Regarding the concern expressed by Barbara Weber-Floyd about the massive amount of new home construction being considered in the Westhampton area [“The Big Picture,” Letters, April 21], I believe there are additional reasons for all of us to be concerned about them.
As an active real estate broker for over 50 years on the East End and in Colorado, I’ve watched developers make decisions to jump into a hot market, only to watch their “jump” become a tedious crawl. Not because Southampton makes getting approvals slow and difficult. All over the country, local governments do the same thing. It simply takes time — it takes years — to approve making huge changes to our landscape. And it should.
Now, time has passed. The market is changing, interest rates keep rising, construction costs keep rising, and by the time these homes are ready to go, the folks these homes were designed for can’t afford them anymore. Sellers can’t/won’t reduce prices; buyers can’t get loans or manage the cash sale. Some buyers learn how to buy a home they can’t afford (private second mortgages or other means) and end up several years later in foreclosure. Other units become rentals or vandalized vacant properties. We’ve all seen this before.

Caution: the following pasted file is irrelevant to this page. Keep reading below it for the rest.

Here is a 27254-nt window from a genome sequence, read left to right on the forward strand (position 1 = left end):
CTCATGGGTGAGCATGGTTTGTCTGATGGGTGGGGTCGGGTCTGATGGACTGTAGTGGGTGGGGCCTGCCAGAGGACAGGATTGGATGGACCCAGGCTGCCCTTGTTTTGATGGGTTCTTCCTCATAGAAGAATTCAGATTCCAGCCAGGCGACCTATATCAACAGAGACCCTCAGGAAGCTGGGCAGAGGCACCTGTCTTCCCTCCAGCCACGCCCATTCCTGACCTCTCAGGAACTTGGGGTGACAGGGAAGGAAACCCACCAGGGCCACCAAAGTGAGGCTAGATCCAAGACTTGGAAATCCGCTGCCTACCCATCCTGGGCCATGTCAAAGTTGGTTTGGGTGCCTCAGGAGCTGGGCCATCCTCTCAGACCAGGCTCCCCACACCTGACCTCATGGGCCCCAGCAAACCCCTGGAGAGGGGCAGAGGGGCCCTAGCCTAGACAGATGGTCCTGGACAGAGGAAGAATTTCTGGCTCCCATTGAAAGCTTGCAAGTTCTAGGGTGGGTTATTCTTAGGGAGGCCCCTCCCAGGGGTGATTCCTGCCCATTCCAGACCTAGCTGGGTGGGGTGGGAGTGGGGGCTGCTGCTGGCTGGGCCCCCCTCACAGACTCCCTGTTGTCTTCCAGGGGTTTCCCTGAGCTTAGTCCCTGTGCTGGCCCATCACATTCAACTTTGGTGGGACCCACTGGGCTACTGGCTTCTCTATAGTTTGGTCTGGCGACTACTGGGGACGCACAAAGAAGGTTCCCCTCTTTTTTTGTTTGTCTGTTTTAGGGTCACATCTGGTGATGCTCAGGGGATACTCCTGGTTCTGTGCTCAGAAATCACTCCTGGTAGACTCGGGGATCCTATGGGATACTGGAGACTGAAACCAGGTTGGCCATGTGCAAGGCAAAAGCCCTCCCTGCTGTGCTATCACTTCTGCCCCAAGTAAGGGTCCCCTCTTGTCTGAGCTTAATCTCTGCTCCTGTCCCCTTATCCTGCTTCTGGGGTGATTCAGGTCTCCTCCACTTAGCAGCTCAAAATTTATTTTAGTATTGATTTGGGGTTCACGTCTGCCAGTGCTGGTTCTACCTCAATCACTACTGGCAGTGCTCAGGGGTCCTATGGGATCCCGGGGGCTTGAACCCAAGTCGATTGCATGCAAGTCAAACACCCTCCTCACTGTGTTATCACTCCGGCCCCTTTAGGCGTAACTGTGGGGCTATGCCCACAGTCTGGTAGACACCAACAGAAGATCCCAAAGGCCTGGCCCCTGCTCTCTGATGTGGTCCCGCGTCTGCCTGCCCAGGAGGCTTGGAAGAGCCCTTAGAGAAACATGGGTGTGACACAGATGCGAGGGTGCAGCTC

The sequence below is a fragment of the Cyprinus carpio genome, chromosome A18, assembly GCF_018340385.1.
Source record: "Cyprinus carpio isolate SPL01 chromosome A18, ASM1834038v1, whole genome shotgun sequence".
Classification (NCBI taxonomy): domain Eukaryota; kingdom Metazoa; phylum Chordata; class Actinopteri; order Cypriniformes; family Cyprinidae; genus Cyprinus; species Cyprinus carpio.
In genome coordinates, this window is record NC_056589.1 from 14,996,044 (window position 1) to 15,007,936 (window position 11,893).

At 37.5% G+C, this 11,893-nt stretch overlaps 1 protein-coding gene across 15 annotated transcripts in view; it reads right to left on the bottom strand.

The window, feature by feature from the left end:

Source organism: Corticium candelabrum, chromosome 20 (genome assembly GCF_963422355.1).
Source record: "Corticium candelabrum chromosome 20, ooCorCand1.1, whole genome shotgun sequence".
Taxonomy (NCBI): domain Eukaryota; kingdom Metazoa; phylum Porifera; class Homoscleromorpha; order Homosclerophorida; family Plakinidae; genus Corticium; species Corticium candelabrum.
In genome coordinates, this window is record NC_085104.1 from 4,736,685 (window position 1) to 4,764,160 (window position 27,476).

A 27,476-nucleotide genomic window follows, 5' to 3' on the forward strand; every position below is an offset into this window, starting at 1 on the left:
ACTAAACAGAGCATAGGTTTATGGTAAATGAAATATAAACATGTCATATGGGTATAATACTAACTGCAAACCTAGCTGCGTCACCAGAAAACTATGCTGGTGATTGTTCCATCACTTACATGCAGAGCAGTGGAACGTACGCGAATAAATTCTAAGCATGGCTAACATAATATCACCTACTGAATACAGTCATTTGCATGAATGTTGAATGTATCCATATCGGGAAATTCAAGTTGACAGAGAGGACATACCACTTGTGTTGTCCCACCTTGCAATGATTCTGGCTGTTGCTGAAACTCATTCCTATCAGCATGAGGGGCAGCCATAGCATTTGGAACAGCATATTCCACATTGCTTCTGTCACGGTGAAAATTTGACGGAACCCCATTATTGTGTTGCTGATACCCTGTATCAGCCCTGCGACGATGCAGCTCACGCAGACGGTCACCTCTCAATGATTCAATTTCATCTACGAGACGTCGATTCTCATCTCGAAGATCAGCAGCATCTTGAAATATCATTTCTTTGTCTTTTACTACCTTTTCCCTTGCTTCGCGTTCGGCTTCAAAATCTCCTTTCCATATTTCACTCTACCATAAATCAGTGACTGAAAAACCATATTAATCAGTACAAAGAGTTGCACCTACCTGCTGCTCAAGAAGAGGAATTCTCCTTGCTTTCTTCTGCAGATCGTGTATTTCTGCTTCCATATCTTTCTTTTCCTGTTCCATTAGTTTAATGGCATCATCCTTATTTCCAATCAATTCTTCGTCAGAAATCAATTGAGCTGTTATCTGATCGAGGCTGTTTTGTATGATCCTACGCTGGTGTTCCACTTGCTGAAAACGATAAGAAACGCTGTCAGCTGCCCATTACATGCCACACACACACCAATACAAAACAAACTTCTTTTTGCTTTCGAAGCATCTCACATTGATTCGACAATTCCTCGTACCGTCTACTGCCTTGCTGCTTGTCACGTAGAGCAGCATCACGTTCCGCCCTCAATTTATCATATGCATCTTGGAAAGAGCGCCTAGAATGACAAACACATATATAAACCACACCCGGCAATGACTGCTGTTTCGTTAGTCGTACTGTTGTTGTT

For developers, feeling obligated to go on with a development that faces such an uncertain future, “because we’ve invested so much already,” is a poor way to make a business decision. It’s a dreadful way for local officials to run our government.
There are too many new projects proposed for one small area at a questionable time in the market. I hope someone has the sense to put on the brakes. And to do it in a sensible way.
In truth, the only housing our community needs is a community like The Preserve. It’s the kind of housing our firemen, our teachers, our health care workers, our own kids and grandkids need and can afford. It should not have to compete with yet more luxury housing for our limited resources.
Syma Joffe Gerard
One fine body…